Cancer Support Center finds 'silver lining' with online programming launch

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Cancer Support Center finds 'silver lining' with online programming launch

April 08, 2020 - 16:55
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The Cancer Support Center has had nearly 600 people visit its site, be part of an online discussion or participate in one of CSC’s online programs since closing its facilities in mid-March for the coronavirus pandemic.

“It’s just phenomenal! If there is a silver lining to this tragedy we’re experiencing now, this really is a run for us and it’s catapulted us into where we wanted to be,” said Cynthia Turnquest, director of outreach and strategic partners at CSC.

The Cancer Support Center is a nonprofit that is community based, volunteer driven and donor supported. It offers programs, resources and services free of charge to those dealing with cancer, those who support them and anyone else touched by their experiences.

Cancer Support Center normally hosts its Walk for Hope fundraiser in spring and fall (pictured here). Due to the COVID-19 shelter-in-place order, this year's spring walk is replaced with Rise Up, an online celebration. (Chronicle file photo)

Turnquest said CSC, based at 2028 Elm Road in downtown Homewood and at a Mokena office, would expect about 2,000 people to visit its locations in a year. The numbers now show that a quarter of those people are staying connected through online programming since the center was forced to close its doors March 13 following the state’s stay-at-home orders.

“And remember, we have clients who aren’t tech savvy. They’re finding us, though,” Turnquest said. She points out that the online visitors “are not just our regulars, but people are hearing about us.  It’s a great way to check us out and not necessarily make the trip in.”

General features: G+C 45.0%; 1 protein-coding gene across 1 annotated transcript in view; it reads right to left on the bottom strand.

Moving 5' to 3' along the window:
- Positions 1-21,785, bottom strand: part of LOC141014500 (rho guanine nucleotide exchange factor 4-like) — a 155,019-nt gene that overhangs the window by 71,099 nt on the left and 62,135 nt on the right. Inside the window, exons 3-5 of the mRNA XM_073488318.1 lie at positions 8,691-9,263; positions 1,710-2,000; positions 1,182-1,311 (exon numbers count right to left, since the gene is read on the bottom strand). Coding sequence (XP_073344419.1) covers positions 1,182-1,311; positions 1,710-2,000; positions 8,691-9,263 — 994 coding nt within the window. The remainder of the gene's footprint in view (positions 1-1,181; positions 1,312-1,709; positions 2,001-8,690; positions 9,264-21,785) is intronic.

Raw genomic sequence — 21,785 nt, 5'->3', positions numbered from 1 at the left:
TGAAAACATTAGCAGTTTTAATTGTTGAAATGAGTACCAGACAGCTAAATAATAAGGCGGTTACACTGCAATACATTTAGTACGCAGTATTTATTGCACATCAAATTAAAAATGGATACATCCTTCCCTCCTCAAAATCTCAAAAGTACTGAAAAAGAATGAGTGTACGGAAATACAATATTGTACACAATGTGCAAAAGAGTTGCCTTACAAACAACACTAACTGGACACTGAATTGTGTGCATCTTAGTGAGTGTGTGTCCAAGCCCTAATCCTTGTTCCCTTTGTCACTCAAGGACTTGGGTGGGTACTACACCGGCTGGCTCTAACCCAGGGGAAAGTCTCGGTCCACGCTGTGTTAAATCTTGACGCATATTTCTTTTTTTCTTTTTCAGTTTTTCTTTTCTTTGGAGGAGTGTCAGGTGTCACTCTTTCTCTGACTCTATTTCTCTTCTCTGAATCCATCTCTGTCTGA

In 2019, CSC board members strategized implementing outreach with remote programming as part of its five-year strategic plan, but the COVID-19 pandemic forced the staff to move quickly.

Turnquest said staff members stepped up, and were ready to try online programming the week of March 16. Today CSC is offering a dozen online videos, including nutrition classes and yoga sessions, and CSC participants have organized nearly two dozen weekly Zoom groups – live video meetings for clients interested in journaling, care giving, art therapy and many other programs.

CSC has four major fundraisers each year, and two – the May 1 gala and a spring walk on May 17 – are postponed. Turnquest said supporters are going to have Rise Up, an online celebration, in place of the May 17 walk.

“We're going to plan it like a telethon with video testimonies, special guests and surprise donations,” she said. The program will be aired live through CSC’s Facebook page or on YouTube.

In a video appeal, Bob DeChene, president of the board, is appealing to supporters to make a donation to get the center through this period. Visit cancersupportcenter.org for more information.